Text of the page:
Consumption spaces have formative power over social relations and every-day practices. In the brand dominated reality, alternative consumption is argued to facilitate spontaneous social relations and individualized practices. An objective of this thesis is to apply a visual analysis to research of alternative consumption space in order to develop practical implications for urban planners and space researchers. The Barras market has been chosen as an example of alternative consumption space. In order to address the research objective, three questions have been developed; 1. What are the historical, cultural and social contexts and myths embedded in The Barras? 2. How does the space define consumption practices of its visitors? 3. To what extent the consumption forms and practices observable at The Barras differ from the mainstream consumption patterns? Bringing multidisciplinary perspective and methods to the analysis allowed independent and subjective understanding of the space. By means of a visual ethnography paired with artistic analysis the research reached into the social, cultural and historical tissue of the space and brought insights about the embedded structures. The fieldwork involved participant observations, interviews and visual data collection. It was also informed with the analysis of online user generated reviews. The emphasis has been put on exploring social and cultural phenomena and describing the formative qualities of the visual elements. The key findings revealed how this public space is being constantly created by the consumption practices of the participants. Life stories compose physical surroundings; micro capsules that fill the public space with private meanings and symbols. Due to the lack of traditional active/passive, viewer/actor and front/back dualities the space generates a specific type of participation.Deprived of traditional boundaries, the participants have to redesign their consumption practices and get engaged into active experiencing. The consumption practices observable at marketplaces are argued to strongly contribute to the social and historical significance of a city. Understanding and further research of consumption structures is essential for effective spatial planning and revitalisation.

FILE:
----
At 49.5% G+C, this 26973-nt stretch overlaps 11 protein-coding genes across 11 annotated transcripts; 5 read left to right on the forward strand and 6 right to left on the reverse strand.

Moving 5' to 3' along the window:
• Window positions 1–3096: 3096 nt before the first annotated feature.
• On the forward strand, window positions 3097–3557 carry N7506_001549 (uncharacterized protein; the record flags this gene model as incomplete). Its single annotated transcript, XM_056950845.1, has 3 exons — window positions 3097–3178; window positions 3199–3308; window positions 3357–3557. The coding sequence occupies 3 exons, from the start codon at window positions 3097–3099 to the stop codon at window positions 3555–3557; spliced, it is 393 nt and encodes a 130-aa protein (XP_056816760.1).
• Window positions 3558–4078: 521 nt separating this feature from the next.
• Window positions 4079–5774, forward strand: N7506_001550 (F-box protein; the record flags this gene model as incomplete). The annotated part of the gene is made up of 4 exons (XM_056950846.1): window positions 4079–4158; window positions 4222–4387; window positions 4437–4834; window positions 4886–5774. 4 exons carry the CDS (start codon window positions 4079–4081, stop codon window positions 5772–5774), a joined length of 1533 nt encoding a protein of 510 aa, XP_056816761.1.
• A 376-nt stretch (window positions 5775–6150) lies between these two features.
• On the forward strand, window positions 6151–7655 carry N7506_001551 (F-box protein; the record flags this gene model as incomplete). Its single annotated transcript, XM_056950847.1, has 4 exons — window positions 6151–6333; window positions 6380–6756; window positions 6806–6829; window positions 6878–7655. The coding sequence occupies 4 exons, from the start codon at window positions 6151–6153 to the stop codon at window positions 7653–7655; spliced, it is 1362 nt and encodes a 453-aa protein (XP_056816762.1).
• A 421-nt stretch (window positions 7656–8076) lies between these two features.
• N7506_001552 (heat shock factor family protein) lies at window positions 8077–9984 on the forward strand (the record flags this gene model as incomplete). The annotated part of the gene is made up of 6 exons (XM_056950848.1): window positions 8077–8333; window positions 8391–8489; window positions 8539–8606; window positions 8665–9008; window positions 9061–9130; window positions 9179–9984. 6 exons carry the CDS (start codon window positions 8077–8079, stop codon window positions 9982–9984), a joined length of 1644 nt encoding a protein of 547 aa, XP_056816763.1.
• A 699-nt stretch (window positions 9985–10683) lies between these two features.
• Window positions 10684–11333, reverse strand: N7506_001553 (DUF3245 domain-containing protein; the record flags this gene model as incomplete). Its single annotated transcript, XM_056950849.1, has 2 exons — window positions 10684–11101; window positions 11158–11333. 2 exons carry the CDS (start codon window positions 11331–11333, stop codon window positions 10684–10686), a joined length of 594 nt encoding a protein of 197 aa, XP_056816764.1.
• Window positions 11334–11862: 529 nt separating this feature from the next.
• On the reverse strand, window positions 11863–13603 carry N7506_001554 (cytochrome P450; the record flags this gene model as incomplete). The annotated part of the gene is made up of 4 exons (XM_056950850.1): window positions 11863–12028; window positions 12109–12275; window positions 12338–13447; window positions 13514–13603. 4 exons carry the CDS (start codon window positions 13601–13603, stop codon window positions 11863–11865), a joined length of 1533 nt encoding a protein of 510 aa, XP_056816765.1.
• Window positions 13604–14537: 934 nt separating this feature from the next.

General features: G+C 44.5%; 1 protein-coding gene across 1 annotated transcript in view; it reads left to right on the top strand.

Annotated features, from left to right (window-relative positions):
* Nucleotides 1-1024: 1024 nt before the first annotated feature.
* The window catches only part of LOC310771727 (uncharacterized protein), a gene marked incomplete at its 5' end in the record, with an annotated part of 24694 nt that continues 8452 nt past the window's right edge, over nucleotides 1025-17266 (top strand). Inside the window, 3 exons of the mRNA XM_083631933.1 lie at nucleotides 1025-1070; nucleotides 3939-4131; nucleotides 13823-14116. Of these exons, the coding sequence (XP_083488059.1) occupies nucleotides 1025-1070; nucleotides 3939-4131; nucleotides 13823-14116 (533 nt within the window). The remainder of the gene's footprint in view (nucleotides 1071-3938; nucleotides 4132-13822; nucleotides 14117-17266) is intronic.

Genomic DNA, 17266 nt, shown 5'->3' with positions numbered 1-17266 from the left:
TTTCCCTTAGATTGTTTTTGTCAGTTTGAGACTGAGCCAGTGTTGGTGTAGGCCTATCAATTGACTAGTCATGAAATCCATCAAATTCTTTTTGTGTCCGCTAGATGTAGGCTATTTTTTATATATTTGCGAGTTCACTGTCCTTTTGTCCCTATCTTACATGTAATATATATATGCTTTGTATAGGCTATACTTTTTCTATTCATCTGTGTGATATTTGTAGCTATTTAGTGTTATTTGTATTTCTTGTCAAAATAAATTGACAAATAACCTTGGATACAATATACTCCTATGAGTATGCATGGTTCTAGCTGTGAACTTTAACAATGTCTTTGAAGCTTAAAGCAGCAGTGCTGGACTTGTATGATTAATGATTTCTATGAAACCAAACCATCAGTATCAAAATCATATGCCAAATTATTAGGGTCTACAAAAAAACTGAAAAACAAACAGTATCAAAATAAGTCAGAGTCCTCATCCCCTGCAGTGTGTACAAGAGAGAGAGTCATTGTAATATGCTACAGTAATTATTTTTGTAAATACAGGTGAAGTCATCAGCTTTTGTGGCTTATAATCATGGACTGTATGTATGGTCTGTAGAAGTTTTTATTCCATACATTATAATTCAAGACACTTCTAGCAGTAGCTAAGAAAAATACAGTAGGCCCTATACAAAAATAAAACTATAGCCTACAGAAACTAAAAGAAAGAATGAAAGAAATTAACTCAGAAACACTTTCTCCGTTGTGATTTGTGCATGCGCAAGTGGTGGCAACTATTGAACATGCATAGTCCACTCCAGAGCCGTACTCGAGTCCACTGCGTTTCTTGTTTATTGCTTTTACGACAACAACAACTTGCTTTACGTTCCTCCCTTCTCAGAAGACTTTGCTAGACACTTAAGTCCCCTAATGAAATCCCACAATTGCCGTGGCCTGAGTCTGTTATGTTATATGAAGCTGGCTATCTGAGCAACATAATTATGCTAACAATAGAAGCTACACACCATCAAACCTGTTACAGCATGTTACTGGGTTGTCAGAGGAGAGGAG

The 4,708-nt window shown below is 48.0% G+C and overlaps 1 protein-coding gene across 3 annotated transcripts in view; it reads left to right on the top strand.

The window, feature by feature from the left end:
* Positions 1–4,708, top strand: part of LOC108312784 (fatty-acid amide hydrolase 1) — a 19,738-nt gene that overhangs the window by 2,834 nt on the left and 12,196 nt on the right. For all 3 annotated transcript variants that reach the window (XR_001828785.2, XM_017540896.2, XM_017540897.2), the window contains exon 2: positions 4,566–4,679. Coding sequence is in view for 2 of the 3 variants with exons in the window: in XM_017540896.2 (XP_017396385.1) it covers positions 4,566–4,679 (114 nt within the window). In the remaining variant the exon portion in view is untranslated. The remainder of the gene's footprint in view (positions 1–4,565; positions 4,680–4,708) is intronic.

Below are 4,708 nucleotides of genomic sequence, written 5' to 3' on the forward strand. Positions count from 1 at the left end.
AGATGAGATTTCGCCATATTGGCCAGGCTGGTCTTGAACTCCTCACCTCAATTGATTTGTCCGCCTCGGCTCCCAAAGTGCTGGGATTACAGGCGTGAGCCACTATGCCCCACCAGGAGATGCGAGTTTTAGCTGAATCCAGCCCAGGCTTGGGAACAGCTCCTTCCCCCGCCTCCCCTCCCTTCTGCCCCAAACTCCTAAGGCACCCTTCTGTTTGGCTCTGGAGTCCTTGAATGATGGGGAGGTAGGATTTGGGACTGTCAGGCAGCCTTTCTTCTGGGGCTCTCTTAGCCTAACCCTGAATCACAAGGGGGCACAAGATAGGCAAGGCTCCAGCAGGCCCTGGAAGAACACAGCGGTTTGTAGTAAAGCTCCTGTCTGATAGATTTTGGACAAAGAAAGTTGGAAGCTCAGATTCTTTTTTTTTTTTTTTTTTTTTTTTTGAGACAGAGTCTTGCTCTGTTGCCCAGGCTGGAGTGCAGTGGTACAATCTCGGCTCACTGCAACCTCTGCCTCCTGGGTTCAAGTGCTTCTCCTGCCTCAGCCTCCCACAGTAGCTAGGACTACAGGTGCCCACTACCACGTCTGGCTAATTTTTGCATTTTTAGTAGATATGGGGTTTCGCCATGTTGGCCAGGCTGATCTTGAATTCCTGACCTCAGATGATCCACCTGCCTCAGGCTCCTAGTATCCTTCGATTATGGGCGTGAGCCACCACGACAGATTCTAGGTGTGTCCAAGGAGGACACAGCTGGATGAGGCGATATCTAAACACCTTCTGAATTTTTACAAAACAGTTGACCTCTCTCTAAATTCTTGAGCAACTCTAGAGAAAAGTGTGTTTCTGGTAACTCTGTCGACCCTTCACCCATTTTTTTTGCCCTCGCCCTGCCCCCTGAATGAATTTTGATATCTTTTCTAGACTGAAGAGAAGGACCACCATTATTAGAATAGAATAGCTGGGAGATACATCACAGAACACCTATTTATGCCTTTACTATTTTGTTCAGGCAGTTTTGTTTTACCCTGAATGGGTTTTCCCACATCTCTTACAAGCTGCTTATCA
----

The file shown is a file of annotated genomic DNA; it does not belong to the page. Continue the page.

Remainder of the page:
|Date of Award||16 Dec 2016|
- University Of Strathclyde
|Supervisor||Paul Hewer (Supervisor) & Stephen Tagg (Supervisor)|